How a relentless, stubborn — and retired — cop got the job done when the victims had nowhere to go
By Claude Aubin
In June 2014 a female acquaintance, who knew that I had worked as a police officer for over 30 years, contacted me. The woman was frazzled, telling me that she had been scammed by a pedophile. This young mother was not the least bit impressed with how authorities had investigated her complaint. She told me that despite many promises of taking action, the investigator working her case seemed to be dragging his feet. He did not act like a cop who was taking her story seriously. So I met up with her, and over coffee, the hard-nosed investigator in me decided to spend a few hours to listen to her harrowing tale.
A predator sets the stage
For the past several months, Phylip St. Jacques, a man in his early 20s, trolled websites and online chat rooms for parents with autistic kids. He presented himself as an expert in the field of autism, Aspergers Syndrome, ADHT and other related conditions. The predator was targeting primarily single moms with young autistic children. These young women then became easy targets. But because St. Jacques appeared to be knowledgeable about autism, he offered advice, as well as diagnostics and urged some of the women to visit other sites dedicated to autism. He was smart and clever, and, in no time, became a very useful person who always seemed to be available and ready to help. He quickly infiltrated movements and community and social groups dedicated to autism in Canada, the U.S. and Europe. St. Jacques even managed to become a resource person for councillors in the field of special education for autistic youth, offering to assist mothers who needed help to fill out questionnaires. Up until that point, it all seemed legit.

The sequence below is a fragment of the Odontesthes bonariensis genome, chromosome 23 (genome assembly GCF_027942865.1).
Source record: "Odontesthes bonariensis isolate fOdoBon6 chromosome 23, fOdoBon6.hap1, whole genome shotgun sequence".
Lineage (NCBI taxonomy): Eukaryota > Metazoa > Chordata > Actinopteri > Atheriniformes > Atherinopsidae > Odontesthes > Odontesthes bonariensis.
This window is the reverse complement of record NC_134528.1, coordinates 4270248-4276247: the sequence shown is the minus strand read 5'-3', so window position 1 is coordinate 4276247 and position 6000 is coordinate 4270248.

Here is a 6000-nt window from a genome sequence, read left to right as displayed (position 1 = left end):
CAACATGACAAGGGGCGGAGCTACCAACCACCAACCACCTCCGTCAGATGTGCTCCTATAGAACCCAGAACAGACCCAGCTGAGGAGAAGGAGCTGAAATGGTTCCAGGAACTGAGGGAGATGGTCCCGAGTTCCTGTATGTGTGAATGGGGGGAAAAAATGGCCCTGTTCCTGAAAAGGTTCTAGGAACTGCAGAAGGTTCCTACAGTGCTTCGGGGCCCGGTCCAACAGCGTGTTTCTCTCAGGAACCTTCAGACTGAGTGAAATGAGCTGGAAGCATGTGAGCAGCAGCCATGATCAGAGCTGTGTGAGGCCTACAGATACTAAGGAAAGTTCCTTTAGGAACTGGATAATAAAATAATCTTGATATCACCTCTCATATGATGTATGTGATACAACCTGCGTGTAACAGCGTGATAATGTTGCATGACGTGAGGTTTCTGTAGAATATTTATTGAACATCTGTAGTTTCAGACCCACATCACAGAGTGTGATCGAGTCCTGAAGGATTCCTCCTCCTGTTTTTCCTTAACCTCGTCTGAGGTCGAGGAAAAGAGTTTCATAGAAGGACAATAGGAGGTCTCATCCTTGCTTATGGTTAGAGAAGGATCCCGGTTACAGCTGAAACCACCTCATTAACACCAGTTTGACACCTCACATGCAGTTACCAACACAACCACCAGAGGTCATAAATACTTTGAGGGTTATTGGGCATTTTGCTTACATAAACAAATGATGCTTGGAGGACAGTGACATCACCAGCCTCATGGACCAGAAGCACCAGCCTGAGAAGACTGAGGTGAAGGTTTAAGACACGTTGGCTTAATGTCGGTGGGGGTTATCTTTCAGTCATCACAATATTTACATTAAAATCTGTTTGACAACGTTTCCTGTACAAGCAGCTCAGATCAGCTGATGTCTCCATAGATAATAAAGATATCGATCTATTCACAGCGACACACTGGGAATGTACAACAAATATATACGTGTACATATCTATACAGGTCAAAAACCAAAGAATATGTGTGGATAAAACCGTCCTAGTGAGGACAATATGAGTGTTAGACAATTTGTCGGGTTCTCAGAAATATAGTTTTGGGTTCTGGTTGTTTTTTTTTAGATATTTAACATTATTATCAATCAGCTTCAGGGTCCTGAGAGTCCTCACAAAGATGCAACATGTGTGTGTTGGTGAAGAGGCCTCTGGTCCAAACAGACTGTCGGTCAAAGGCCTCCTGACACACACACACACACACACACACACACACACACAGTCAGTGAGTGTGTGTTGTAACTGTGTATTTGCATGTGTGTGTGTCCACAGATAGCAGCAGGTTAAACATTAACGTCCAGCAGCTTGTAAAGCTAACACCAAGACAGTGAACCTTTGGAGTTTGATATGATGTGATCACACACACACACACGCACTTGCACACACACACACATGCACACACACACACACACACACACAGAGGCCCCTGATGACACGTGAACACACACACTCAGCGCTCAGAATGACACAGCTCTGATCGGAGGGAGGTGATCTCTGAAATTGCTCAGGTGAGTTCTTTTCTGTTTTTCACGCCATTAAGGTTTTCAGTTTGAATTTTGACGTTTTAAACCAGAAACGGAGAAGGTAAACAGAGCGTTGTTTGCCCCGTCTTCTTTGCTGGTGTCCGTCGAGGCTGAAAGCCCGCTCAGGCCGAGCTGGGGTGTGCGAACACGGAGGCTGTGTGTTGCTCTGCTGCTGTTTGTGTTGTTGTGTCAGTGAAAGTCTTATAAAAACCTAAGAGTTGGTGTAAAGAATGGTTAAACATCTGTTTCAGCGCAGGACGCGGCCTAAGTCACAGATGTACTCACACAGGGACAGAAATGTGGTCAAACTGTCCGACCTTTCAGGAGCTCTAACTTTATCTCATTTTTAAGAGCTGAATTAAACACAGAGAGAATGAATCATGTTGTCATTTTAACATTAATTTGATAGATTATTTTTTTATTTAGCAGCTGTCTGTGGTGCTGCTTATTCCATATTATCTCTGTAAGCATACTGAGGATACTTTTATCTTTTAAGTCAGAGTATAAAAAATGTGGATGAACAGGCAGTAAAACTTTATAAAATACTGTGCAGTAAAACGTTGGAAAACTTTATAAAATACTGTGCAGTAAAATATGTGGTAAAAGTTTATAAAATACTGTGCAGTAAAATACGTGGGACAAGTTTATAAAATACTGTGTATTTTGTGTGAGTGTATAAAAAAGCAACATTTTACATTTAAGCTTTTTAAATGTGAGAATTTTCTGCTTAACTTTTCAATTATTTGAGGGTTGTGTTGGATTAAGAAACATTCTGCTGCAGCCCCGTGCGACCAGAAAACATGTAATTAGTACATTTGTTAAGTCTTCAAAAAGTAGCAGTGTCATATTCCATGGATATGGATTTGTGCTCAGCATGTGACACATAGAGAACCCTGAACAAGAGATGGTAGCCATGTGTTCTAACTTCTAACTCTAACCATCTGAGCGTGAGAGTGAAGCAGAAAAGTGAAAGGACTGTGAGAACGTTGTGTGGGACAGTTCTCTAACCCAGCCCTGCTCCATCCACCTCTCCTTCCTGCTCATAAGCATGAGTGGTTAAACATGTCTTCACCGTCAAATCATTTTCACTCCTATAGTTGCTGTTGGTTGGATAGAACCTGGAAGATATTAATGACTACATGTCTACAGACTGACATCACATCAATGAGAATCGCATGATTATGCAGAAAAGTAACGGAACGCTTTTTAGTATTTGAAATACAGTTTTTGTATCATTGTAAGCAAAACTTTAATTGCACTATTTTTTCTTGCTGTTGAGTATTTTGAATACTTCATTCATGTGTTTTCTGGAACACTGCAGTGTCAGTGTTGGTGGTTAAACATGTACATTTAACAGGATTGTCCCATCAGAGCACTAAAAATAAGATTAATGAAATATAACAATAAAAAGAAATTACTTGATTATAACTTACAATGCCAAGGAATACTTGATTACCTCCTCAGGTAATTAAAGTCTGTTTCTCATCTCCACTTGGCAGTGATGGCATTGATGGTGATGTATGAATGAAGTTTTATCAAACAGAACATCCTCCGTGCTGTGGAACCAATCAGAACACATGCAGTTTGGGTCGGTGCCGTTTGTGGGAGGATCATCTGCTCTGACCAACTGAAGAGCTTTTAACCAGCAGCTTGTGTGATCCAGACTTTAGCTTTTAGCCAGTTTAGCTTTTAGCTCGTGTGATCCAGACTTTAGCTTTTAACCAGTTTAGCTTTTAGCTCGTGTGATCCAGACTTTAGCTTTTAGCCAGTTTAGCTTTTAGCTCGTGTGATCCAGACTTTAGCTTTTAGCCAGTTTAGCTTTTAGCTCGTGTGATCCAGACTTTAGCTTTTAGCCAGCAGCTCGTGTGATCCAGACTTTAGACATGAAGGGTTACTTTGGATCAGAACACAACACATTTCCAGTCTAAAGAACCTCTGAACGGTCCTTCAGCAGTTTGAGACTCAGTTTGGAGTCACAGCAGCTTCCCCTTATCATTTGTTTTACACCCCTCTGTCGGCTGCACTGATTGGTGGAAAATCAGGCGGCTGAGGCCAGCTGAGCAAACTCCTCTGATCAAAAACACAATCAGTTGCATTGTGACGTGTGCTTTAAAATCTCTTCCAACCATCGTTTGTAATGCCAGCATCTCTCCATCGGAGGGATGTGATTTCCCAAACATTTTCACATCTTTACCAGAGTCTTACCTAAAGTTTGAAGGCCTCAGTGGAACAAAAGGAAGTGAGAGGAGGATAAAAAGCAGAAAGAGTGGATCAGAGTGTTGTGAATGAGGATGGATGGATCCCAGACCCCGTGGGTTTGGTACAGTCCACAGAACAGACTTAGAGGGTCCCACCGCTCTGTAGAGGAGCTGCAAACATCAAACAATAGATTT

Slowly but surely, the young man had a dozen mothers trusting him. After all, he seemed inoffensive, shy, even childlike. “If a mother likes a certain TV show, he’ll like, and if a mother hates that same TV show, he’ll hate it as well,” one mother told me. Just like a chameleon, St. Jacques would change his colours depending on which branch he was perched on. More and more, he became the mothers’ confidante that they never had, and that they had always desired. A man who actually listens to you and understands you? To these vulnerable mothers, he was a miracle come true!